22 February 2007

Denial Of Death Yields Culture Of Death.

This morning I read Eric Cohen's essay "In Whose Image Shall We Die" in the latest number of The New Atlantis, and I wish I had done so prior to Ash Wednesday.

Metaphysics, the philosopher Hans Jonas once wrote, “arises from graves.” So, in a crucial sense, does bioethics. Of course, death is not the only human problem of bioethical significance. Natality, not mortality, is arguably the source of today’s gravest and most novel quandaries—from the prospect of human cloning to the genetic screening of embryos to the return of eugenics in the form of amniocentesis-and-abortion.

Yet it is also the case, interestingly, that the very technological civilization that has developed these marvelous new methods of making babies—children for the infertile, children without disorders, children for older women—is also the least interested in procreation, at least by the numbers. Modern, advanced democracies have the lowest birthrates in human history; they are not producing enough children to replace themselves. And it may be that our anti-natalism has much to do with our understanding (or misunderstanding) of our mortal condition. We readily ignore death, making procreation seem less urgent to men and women who think there will always be more time; and we desperately evade death, making procreation seem less important than sustaining the healthy self into the indefinite future. A death-denying civilization is also, it seems, a child-denying civilization.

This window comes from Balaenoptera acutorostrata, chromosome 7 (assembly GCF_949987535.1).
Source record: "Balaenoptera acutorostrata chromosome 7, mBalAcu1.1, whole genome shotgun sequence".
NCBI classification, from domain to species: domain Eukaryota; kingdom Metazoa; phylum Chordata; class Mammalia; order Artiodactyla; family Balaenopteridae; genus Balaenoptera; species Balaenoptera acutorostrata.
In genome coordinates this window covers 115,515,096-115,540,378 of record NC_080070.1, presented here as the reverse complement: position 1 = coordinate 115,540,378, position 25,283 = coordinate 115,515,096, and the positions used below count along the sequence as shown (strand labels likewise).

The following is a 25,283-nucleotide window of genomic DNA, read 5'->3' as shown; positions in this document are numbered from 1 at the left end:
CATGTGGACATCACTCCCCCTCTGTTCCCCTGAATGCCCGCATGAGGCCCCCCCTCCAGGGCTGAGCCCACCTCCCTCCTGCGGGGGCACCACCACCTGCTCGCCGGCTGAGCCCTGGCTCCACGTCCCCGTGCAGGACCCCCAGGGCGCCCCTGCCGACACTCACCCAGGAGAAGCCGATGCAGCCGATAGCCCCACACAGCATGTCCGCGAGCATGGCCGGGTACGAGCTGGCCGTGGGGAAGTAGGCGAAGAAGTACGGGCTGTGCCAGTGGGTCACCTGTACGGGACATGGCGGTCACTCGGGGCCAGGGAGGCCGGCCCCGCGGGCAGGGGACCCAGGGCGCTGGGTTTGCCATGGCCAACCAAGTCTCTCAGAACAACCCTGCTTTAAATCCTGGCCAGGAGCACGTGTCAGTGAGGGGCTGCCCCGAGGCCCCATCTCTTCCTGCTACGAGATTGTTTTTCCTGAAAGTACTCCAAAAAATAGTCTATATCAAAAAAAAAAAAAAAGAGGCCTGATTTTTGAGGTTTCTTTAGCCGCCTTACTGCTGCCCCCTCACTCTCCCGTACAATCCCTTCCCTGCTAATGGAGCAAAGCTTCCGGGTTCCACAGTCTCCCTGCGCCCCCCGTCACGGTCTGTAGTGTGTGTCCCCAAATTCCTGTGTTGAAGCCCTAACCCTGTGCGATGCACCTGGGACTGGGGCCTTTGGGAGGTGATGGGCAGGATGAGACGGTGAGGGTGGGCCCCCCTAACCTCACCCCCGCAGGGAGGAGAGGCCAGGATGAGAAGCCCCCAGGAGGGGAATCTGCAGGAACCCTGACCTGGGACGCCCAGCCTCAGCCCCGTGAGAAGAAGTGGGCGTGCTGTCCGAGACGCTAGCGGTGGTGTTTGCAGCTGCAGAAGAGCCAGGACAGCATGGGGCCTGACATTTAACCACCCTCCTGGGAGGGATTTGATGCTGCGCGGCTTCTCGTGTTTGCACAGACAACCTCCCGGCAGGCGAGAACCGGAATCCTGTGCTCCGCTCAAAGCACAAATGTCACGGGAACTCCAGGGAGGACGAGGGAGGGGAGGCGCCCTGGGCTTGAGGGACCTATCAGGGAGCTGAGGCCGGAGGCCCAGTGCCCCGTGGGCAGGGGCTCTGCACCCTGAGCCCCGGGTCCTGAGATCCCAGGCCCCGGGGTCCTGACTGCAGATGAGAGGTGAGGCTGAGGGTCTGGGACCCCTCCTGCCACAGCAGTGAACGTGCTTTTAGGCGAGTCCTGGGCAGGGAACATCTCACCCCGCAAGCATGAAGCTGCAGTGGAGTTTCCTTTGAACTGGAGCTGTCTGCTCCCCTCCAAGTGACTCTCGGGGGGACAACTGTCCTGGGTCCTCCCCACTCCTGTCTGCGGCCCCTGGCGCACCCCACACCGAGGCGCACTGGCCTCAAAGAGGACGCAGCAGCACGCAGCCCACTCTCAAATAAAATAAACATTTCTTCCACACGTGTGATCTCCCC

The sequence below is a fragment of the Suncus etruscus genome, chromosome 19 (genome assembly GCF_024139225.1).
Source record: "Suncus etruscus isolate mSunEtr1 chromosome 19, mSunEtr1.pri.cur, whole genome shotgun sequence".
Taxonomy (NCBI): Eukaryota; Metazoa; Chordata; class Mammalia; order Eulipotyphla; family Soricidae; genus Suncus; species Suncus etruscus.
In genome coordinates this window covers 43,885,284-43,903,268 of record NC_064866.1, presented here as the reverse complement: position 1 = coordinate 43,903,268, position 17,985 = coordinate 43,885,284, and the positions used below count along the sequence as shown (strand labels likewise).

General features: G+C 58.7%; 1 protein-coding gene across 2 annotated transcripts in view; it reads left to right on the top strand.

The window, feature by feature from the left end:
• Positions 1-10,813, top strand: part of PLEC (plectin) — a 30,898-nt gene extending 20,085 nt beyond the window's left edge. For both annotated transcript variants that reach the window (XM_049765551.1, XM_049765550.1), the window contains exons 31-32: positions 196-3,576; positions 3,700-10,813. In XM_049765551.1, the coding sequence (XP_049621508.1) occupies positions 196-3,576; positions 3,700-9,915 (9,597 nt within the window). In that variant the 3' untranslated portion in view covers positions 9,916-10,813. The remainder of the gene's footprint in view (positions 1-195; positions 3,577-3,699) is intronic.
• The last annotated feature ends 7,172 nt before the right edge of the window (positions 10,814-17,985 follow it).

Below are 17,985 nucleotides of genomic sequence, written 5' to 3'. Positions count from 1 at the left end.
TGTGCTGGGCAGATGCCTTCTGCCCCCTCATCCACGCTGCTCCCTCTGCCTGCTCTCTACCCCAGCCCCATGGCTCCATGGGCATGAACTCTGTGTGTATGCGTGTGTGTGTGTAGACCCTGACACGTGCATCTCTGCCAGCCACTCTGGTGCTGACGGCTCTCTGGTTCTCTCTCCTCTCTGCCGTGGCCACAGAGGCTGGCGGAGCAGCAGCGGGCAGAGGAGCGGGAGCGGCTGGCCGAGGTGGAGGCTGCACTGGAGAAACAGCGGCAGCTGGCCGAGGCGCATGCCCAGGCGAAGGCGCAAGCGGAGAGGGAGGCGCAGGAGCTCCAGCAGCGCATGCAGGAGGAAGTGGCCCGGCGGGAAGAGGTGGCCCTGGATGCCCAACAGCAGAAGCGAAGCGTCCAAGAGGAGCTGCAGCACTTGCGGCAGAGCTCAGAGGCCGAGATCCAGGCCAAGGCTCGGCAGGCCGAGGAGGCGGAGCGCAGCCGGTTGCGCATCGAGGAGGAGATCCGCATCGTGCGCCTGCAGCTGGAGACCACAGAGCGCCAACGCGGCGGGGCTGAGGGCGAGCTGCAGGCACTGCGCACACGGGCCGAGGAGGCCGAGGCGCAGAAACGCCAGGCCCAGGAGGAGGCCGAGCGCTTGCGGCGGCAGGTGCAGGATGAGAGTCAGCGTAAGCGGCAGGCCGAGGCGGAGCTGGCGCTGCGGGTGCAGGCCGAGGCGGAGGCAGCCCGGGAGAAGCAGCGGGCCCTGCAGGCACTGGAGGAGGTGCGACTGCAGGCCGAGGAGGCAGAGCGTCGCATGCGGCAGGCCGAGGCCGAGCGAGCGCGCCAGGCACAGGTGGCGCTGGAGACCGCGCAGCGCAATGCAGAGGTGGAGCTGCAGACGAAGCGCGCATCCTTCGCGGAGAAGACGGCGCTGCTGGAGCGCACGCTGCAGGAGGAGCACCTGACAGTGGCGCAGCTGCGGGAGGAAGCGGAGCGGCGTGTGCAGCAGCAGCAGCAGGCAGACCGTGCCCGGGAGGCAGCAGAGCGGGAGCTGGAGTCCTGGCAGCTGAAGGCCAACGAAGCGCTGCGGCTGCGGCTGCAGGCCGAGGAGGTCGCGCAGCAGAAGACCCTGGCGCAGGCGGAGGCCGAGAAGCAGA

Unrelated observation for The New Atlantis: Making new issues available for free online 2 weeks before subscribers receive their hard copies is, well, annoying.


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